The locals cannot wait for every last Thursday and Friday before Christmas of every year when the festival happens, with the desirable economic ripple effects being felt on the Island. We the goers can never have enough of it, with each visit presenting a unique experience.
How the Rusinga Cultural Festival has shaped the society and surrounding economy in recent times
We are all having this important discussion because it was provoked. In its 8th edition in 2019, the Rusinga Cultural Festival has grown in leaps and bounds, leaving in its trail the emergence of Lusuba radio stations on Rusinga and Mfangano Islands.
There is an obvious growing interest of the younger generation in learning the language and communicating in it. In this respect of course the challenge of the dominant Dholuo language has to be overcome and it is no easy task. Secondly the opening up of the Suba islands for tourism cannot be understated given the growth of the hotel industry especially during the festival period. Airlines such as Jambojet and Safarilink have been involved in the festival, long distance buses have used the festival as bait, as more Kenyans and non-Kenyans travel to Rusinga.
While Rusinga Island is the anchor destination, festival goers experience boat rides to Mfangano and Takawiri islands which are the other major Suba lands deeper into the Lake Victoria, among other smaller inhabited and uninhabited rocks rich in fauna, such as the Birds Island. Soon this festival will be a large carnival in the ranks of Mombasa and Rio carnivals.
Being weary of politics and the jealous neighbour
Now unless people start talking about you both in good taste and otherwise, you have not made enough impact. And when the jealous neighbour realises that the house he thought would be stuck at the foundation stone has reached the lintels and starts feuding over and cutting your fences, then you know you have made progress.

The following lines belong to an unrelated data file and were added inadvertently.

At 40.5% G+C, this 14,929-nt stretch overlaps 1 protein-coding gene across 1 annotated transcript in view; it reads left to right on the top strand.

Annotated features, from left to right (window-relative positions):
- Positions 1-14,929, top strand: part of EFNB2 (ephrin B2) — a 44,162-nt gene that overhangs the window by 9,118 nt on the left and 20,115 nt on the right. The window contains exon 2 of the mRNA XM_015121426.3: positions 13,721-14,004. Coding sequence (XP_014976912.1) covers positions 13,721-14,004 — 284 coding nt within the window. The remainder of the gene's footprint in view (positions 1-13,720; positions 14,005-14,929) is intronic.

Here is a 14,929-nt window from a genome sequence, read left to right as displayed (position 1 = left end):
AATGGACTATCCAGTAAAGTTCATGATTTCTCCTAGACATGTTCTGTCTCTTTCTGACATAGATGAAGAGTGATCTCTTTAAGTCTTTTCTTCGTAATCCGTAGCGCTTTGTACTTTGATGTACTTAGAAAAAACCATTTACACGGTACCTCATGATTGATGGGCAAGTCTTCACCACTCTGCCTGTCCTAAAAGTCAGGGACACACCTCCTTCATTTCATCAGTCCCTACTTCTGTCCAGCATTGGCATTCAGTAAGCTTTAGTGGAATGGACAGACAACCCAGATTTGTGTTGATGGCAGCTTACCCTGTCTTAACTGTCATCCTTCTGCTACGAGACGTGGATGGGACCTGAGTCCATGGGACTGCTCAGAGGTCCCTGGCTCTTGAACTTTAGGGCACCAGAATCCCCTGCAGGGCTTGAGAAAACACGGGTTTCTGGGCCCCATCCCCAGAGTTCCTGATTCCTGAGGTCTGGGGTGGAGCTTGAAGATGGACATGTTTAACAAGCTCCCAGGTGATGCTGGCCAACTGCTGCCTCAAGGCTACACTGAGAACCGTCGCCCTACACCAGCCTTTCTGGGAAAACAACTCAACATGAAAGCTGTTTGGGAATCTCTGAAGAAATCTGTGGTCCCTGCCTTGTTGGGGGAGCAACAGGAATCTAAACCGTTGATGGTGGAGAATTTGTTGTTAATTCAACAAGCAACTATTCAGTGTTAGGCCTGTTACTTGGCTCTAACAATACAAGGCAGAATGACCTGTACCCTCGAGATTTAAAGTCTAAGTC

Producing a festival such as the Rusinga Cultural Festival is no mean or cheap affair, I have written about that before. It needs big volunteering hearts, massive sponsorship, and a visionary resilient producer. When no festival existed in the land of Abasuba, the producer of Rusinga Festival dived into the dark to create a brand like no other.
It is therefore no surprise that a jealous neighbour would try cause confusion by trying to erect their own fence and billboard where yours stands, hijack sponsorship by pretense of being you or representing your brand, and use your festival blueprint for political mileage.
It is important to state that sponsors need to verify the names and organisations before bungling their sponsorship and publicity deals as in Kenya most successful things usually boil down to sociopolitical competitions. But knowing how building a brand and running a festival is such an arduous process, it’s not a calling for a riffraff.
For those of us who understand the evolution of the Rusinga Cultural Festival, we need to assure the organisers that we have their back whenever they need us and we can never sit back and watch anyone urinate in their plate.
There is only one Rusinga Cultural Festival and it happens on the last Thursday and Friday before Christmas and it happens mainly at Kamasengre school, Tom Mboya Mausoleum and the K’Olunga Beach for the boat races.